This was the first album that contained songs I wanted to listen to, but somehow found it not good for my own mental health to indulge. We Can’t Be Stopped was the “Mind Playing Tricks on Me” album. It literally could, and I think should, have been named after what is arguably the most influential song in modern hip-hop history to me. Like LL, Scarface placed the emcee not in a club or on a stage, but alone surrounded by four walls and candles. Paranoia, addiction, anxiety, depression, misogyny, bipolar disorder, suicidal ideation, psychosis are explored on the song, but to understand the role the nation had in encouraging all of it, one needed to listen to the entire album. Bushwick Bill, Willie D and Scarface took turns giving speeches about militarism, chivalry, censorship and white supremacy. “Chuckie” a remix of Child’s Play, is still as horrifically evocative today as it was nearly 30 years ago.
We Can’t Be Stopped was the Geto Boys attempt at concretizing Southern Black boy courage, and understanding Southern Black boy fear. Sadly, I can still hear the uncritical exploitation of Black women and girls in “Other Damn Level” “I’m Not a Gentleman”‘ and “Quickie.” We made those songs into comedies at school and never talked about the tragedy of which we were complicit. That is actually my memory of the entirety of We Can’t Be Stopped. —Kiese Makeba Laymon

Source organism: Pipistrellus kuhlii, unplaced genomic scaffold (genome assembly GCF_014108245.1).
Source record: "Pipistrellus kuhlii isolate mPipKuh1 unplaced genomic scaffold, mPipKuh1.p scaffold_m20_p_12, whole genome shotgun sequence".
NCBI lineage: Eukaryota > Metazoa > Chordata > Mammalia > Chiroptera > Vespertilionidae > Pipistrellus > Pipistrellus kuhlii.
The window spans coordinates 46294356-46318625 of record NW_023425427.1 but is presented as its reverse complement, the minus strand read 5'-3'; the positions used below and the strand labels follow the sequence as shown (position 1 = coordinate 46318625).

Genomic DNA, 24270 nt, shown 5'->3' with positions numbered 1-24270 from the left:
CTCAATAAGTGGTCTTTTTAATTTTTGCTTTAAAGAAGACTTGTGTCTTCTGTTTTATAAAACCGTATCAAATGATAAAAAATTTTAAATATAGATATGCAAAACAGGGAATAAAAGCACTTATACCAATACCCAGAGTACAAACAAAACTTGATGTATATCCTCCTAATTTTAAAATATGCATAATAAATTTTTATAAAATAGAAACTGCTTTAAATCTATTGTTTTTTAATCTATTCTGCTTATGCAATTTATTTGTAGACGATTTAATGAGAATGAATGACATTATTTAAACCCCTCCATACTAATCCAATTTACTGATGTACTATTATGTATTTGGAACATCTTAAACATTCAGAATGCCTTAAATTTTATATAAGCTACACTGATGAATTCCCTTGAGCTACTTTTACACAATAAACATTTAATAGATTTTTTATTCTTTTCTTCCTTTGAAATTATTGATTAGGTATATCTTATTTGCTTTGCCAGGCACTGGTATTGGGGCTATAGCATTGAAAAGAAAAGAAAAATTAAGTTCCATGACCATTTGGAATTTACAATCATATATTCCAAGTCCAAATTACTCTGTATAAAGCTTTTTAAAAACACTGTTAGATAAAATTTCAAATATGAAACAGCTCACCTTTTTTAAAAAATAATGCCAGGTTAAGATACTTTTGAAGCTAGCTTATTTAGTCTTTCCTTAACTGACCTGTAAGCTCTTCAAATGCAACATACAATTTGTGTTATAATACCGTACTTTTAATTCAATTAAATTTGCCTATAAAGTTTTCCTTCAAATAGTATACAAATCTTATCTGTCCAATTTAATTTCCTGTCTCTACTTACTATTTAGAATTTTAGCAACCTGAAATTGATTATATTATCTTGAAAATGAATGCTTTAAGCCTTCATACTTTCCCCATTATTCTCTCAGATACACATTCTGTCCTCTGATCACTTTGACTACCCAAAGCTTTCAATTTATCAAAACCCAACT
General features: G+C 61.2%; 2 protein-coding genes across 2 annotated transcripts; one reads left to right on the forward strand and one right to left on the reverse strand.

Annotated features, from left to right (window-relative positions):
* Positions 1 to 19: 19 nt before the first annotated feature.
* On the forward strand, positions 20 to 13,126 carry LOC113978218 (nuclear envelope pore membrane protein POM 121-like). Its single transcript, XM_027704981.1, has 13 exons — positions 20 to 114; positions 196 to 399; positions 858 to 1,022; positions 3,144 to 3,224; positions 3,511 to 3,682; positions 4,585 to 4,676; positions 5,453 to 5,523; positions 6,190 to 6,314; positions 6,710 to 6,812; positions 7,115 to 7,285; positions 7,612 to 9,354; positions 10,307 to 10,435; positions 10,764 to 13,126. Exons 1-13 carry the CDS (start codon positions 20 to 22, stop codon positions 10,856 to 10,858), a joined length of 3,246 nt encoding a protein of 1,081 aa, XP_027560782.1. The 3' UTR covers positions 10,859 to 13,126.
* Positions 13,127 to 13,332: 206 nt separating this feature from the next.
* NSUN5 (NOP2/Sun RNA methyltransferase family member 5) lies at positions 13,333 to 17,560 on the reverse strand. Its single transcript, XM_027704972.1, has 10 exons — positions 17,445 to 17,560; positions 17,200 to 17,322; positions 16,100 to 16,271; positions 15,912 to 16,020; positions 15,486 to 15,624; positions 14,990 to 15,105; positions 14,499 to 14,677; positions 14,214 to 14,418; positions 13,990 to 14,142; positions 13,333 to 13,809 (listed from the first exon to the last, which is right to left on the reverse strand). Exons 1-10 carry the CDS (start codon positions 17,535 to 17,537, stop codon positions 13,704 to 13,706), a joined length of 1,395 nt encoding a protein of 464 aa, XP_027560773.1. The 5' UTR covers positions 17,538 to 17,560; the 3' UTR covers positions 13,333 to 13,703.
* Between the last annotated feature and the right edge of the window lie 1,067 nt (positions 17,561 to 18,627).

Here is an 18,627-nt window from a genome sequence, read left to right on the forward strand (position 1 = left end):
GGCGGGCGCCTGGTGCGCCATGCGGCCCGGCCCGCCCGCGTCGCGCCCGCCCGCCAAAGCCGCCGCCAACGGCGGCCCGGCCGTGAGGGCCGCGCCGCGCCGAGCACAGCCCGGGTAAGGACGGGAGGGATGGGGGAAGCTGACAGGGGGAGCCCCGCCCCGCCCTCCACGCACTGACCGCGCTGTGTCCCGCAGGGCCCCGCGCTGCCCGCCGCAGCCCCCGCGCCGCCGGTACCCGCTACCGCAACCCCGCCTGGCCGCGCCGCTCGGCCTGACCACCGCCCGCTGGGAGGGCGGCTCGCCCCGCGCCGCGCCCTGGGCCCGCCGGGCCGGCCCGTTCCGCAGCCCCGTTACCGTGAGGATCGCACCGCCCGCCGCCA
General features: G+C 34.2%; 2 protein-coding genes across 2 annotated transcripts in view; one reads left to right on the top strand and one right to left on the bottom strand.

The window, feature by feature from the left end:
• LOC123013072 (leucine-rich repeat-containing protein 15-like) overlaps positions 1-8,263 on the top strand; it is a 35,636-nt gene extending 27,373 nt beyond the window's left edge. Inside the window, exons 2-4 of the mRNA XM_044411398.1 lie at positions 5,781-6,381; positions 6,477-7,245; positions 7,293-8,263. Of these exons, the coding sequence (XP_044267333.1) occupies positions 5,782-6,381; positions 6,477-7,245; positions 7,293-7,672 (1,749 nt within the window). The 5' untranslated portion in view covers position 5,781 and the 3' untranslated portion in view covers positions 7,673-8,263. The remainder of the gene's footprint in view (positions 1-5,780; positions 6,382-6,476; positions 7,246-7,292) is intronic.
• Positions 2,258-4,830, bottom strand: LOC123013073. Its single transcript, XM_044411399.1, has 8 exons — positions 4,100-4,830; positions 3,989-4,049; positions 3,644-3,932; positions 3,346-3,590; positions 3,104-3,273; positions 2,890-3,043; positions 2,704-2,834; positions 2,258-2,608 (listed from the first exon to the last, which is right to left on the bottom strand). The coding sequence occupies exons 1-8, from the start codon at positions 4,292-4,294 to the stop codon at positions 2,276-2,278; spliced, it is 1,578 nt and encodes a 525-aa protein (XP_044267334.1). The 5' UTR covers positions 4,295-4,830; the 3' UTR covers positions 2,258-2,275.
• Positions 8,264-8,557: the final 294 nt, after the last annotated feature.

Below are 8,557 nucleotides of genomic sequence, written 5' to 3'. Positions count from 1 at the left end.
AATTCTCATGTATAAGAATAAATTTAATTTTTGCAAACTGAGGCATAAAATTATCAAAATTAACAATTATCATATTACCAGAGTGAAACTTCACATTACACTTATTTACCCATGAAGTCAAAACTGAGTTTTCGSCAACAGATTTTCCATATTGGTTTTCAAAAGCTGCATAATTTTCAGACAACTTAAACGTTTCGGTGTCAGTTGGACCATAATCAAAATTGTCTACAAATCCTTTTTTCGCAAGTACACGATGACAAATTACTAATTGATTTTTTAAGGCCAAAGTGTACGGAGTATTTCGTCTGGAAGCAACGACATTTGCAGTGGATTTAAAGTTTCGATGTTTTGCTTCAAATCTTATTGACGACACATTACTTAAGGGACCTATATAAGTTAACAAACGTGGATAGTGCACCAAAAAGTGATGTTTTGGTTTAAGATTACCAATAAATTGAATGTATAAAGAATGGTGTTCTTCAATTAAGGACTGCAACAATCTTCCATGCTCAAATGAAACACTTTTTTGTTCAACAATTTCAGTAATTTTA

Lil Elt, “Get The Gat”
When the LSU Tigers won the college football national championship in January 2020, their locker room rang out with chants of “Get The Gat,” a Louisiana rallying cry that had been reborn as a viral TikTok sensation. The song’s popularity became so massive that Jay Z was repeating it while rapping alongside Jay Electronica earlier this year. The phrase isn’t new — in fact, it’s one of the building blocks of NOLA rap culture. Lil Elt crafted an ode to gun talk that was gritty, swampy and infused with the signature “Triggerman” bounce beat (courtesy of Elt’s partner DJ Tee) that was taking over the city. The song is less rapping and more call-and-response in the Second Line tradition, again harking back to the ways bounce tracks were more about turning up the block parties than getting chart recognition.
Despite the omnipresence of “Get The Gat,” Lil Elt lived in relative obscurity with even locals not knowing exactly what he looked like or even who performed on the song. Still, the track was a monster all its own. It came to represent NOLA tenacity and a feistiness synonymous with The Big Easy. “Get The Gat” captures the spirit of the Crescent City in a way that makes it the perfect encapsulation of the city’s rap coming-of-age moments. The fact it has evolved from boomboxes to TikToks proves the universality and timelessness of Elt’s resonance. —David Dennis
Arrested Development, “Tennessee”